Figures such as these point to a spending problem, and spending problems are not addressed by revenue increases. Indeed, spending problems are exacerbated when revenue increases, because the depth of the spending floor increases in exact proportion to revenue gains. The more money you get, the more you spend. The more money you spend, the larger the deficit becomes with each succeeding budget. And when the grim reaper of a recession finally knocks on your door, he will find you knee deep in red ink, scrambling to meet state indebtedness, if you are a left of center progressive, by instituting permanent tax increases and dubious long term cost saving measures.

Mr. Weicker removed from Connecticut its most distinctive and appealing feature, the lack of an income tax. The additional taxes he imposed on the state, including the income tax, made the state less competitive with other non-income tax states. The recent additional taxes imposed on Connecticut by a Democratic governor and a Democratic General Assembly unwilling to include Republicans in their budget deliberations, the largest tax increase in Connecticut’s history, sent a clear message to businesses outside the state that might have considered embedding jobs in the state: Te spending arc is bending in the wrong direction.

The Malloy-managed solution to “growing the economy” – remove entrepreneurial funds from the private economy by increasing taxes and use the sequestered funds to provide tax relief to large companies – is simply an admission of defeat. Targeted tax credits and loans directed at too big to fail companies are little more than bribery, though it has become difficult in present circumstances to discover who is bribing whom, the crony capitalists or the crony government.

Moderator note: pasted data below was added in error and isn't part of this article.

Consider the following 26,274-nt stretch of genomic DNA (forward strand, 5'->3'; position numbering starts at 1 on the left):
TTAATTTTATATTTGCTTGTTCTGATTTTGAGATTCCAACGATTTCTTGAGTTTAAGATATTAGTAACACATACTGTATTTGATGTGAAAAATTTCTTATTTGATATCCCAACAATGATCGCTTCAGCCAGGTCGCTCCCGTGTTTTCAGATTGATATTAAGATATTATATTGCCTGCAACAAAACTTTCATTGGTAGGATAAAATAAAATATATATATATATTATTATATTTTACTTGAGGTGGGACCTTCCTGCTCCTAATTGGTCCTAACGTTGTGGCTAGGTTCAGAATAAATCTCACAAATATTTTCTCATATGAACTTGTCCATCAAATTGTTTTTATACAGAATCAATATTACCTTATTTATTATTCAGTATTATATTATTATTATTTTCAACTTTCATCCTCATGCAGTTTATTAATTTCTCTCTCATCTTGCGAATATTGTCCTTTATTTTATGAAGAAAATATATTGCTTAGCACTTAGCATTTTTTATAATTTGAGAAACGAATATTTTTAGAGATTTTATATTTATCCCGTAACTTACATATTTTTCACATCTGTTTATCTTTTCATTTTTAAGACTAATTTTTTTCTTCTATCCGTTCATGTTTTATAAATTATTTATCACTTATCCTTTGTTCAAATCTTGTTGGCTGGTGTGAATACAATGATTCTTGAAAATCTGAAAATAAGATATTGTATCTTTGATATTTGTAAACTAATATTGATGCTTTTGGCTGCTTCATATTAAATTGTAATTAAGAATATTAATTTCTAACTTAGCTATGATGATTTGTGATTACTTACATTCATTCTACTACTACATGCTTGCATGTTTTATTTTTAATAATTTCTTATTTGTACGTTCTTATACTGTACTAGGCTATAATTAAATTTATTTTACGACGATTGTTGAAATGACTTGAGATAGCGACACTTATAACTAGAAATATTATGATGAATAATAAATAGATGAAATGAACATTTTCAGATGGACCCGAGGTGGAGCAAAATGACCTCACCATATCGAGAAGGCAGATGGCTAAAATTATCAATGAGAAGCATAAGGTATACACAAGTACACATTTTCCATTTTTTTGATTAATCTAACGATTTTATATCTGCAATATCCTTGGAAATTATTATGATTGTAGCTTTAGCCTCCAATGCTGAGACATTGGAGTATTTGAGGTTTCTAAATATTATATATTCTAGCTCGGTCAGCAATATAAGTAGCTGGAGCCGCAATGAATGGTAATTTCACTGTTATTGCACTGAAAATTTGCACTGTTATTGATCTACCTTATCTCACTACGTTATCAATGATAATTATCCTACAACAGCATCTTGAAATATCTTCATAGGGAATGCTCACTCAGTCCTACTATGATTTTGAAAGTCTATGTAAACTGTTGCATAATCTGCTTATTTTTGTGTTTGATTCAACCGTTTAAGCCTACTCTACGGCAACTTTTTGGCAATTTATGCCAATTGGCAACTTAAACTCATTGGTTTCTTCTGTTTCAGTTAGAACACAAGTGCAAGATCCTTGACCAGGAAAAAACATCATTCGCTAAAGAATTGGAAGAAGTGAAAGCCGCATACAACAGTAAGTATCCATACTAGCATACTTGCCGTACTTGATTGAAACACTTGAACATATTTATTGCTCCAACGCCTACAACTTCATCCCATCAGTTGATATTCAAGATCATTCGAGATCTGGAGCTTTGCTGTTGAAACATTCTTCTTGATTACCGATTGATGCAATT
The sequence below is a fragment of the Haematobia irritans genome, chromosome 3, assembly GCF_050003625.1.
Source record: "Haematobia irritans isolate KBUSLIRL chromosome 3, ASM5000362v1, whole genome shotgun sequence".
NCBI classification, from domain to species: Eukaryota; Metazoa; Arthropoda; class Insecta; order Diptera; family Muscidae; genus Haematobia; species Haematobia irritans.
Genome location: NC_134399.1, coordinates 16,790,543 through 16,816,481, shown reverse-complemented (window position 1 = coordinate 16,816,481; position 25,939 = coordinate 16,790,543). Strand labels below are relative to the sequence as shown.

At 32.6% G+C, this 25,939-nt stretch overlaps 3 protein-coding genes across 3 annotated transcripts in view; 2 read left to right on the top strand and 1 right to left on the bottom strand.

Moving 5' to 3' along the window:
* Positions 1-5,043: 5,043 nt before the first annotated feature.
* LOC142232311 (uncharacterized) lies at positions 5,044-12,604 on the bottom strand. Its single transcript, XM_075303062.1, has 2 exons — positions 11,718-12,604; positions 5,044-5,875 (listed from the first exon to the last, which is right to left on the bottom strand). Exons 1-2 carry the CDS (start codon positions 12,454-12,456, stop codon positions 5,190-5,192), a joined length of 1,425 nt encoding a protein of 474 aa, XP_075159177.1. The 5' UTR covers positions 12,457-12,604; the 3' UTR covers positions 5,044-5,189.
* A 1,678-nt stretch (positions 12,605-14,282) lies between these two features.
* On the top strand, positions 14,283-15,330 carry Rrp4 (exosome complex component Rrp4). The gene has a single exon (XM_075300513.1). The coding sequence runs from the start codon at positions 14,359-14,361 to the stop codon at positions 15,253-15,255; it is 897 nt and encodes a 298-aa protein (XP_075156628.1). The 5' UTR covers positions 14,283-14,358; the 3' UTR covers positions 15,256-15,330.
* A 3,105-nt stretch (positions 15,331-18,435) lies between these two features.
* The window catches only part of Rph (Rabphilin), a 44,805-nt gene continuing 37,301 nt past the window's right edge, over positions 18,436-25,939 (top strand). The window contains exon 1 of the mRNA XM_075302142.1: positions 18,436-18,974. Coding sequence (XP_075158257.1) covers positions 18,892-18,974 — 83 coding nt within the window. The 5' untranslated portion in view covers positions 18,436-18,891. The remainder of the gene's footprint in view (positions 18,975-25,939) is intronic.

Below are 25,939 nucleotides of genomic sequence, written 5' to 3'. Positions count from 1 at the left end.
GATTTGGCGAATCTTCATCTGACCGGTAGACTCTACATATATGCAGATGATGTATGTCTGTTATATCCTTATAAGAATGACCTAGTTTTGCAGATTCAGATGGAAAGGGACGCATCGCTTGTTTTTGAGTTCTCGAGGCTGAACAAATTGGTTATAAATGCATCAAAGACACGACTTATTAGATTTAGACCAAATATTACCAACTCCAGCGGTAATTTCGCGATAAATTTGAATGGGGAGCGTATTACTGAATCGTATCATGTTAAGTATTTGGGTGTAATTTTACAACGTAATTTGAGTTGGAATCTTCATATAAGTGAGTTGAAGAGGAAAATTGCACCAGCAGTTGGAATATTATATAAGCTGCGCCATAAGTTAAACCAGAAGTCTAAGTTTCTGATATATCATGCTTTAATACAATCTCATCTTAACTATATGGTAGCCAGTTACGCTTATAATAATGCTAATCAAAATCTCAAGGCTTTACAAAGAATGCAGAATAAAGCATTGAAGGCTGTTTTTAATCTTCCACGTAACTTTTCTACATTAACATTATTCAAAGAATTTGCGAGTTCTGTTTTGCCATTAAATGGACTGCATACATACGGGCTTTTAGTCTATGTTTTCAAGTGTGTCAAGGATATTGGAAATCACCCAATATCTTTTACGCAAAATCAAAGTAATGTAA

Senate Minority Leader John McKinney's stinging analysis – “This is more proof that Governor Malloy's over reliance on tax increases was a failed approach to balancing the state budget in a responsible way. When the largest tax increase in state history isn't enough to pay the bills, I hope everyone can agree that a significant reduction in the size and cost of government is in order" – preceded only by a few hours a decision by Moody’s Investors Service to further downgrade Connecticut’s general obligation bond rating to Aa3 from Aa2.

The rating agency cited as sufficient reasons for the downgrade Connecticut’s high fixed costs for debt service and post-employment benefits, as well as low pension fund ratios and depleted reserves. Almost instantaneously, Secretary of the Office of Policy and Management Ben Barnes issued through the governor’s office a response hinting darkly that Moody’s downgrade was intended principally to “satisfy their internal corporate need to deflect attention from their historic lack of credibility.”

Moody’s downgrade,” Mr. Barnes wrote in a press release, “reflects their continued reaction to their central involvement in the financial scandals that led to the deepest recession since the Great Depression. Coming on the eve of our budget release, without an imminent bond sale, suggests that the move is motivated by factors other than Connecticut’s creditworthiness.”

Unfortunately, attacking the messenger of bad news is becoming a too familiar deflective strategy among Malloyalists surrounding the governor.